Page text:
Research ArticleDNA Repair

Transient ATM Kinase Inhibition Disrupts DNA Damage–Induced Sister Chromatid Exchange

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Sci. Signal.  01 Jun 2010:
Vol. 3, Issue 124, pp. ra44
DOI: 10.1126/scisignal.2000758

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Abstract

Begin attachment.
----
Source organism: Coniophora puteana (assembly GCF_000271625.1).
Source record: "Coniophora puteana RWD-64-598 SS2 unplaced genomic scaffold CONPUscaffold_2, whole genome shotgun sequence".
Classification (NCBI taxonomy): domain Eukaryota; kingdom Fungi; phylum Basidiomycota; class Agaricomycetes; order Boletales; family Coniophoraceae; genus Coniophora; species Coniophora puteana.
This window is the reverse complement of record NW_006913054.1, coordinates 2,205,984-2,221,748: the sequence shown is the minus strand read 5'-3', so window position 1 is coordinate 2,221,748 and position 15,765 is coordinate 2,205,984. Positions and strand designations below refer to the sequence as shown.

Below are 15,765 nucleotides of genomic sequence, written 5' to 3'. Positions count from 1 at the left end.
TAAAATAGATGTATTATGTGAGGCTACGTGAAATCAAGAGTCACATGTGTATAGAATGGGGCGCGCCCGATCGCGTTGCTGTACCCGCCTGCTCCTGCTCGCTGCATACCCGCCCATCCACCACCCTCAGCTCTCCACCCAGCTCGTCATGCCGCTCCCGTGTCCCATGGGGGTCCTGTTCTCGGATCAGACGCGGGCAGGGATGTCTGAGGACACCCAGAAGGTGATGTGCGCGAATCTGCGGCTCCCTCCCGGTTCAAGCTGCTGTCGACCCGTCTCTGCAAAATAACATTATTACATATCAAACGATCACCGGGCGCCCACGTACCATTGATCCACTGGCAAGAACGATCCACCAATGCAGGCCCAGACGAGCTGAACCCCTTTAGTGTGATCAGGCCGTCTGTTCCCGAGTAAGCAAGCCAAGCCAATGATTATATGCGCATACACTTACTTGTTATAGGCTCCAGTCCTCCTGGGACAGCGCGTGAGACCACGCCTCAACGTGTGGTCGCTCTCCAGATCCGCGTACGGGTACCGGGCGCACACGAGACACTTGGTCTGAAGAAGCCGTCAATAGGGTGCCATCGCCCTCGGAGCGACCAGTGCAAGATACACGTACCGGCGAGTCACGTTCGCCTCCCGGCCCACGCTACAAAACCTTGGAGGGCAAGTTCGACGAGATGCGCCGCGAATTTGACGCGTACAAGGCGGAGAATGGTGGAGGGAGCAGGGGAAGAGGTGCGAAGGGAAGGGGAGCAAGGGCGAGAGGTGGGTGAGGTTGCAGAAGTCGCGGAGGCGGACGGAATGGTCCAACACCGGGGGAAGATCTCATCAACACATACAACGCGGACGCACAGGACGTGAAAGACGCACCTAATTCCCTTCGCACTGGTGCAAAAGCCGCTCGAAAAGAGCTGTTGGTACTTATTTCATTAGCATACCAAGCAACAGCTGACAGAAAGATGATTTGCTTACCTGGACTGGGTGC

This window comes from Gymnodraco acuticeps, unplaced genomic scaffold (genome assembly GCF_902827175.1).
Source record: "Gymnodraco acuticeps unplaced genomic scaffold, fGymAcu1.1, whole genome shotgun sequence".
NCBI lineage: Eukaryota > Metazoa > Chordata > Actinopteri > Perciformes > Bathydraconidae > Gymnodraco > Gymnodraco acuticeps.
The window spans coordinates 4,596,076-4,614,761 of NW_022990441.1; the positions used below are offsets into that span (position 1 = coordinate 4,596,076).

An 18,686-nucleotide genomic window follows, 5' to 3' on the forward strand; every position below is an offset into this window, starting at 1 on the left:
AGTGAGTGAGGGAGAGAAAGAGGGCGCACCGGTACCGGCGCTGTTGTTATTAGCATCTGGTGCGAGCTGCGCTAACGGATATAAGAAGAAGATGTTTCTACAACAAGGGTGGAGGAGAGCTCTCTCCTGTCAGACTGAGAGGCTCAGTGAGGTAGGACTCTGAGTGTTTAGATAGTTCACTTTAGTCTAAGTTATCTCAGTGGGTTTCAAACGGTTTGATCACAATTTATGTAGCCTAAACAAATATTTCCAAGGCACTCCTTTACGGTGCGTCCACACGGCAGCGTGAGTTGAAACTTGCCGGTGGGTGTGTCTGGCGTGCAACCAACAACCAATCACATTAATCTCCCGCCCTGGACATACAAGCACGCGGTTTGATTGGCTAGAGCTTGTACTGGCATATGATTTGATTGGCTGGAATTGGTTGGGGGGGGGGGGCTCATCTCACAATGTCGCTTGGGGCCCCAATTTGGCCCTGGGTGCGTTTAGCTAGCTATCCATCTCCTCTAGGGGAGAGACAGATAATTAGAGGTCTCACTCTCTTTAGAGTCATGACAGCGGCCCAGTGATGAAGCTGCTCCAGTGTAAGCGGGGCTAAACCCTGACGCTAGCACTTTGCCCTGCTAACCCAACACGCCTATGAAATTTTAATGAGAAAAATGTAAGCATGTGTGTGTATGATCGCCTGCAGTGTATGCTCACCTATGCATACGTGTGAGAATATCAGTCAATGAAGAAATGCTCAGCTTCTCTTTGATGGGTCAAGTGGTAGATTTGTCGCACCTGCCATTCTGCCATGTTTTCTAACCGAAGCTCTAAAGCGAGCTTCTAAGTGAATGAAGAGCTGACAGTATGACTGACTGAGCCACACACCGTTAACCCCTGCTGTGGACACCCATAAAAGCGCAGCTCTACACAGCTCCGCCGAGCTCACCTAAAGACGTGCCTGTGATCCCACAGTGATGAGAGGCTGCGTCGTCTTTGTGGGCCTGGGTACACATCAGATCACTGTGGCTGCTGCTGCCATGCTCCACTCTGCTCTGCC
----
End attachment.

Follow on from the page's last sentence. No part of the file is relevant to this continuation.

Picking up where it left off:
Cells derived from ataxia telangiectasia (A-T) patients exhibit defective cell cycle checkpoints because of mutations in the gene encoding ATM (ataxia telangiectasia mutated). After exposure to ionizing radiation (IR), A-T cells exhibit sensitivity to IR-induced cellular damage that results in increased chromosome aberrations and cell death (radiosensitivity). ATM is a member of a family of kinases that become activated in response to DNA damage. We showed that even transient inhibition of ATM kinase for 1 hour, initiated 15 minutes after cellular irradiation, resulted in an accumulation of persistent chromosome aberrations and increased cell death. Using reversible inhibitors of DNA-PK (DNA-dependent protein kinase), another kinase involved in responding to DNA damage, and ATM, we showed that these two kinases acted through distinct DNA repair mechanisms: ATM resolved DNA damage through a mechanism involving sister chromatid exchange (SCE), whereas DNA-PK acted through nonhomologous end joining. Furthermore, because DNA damage–induced SCE occurred in A-T fibroblasts that lack functional ATM protein, and the inhibitors of ATM kinase had no effect on DNA damage–induced SCE in A-T fibroblasts, we showed that the consequences of short-term inhibition of the kinase activity of ATM and adaptation to ATM protein disruption were distinct. This suggests that A-T fibroblasts have adapted to the loss of ATM and have alternative mechanisms to initiate SCE.

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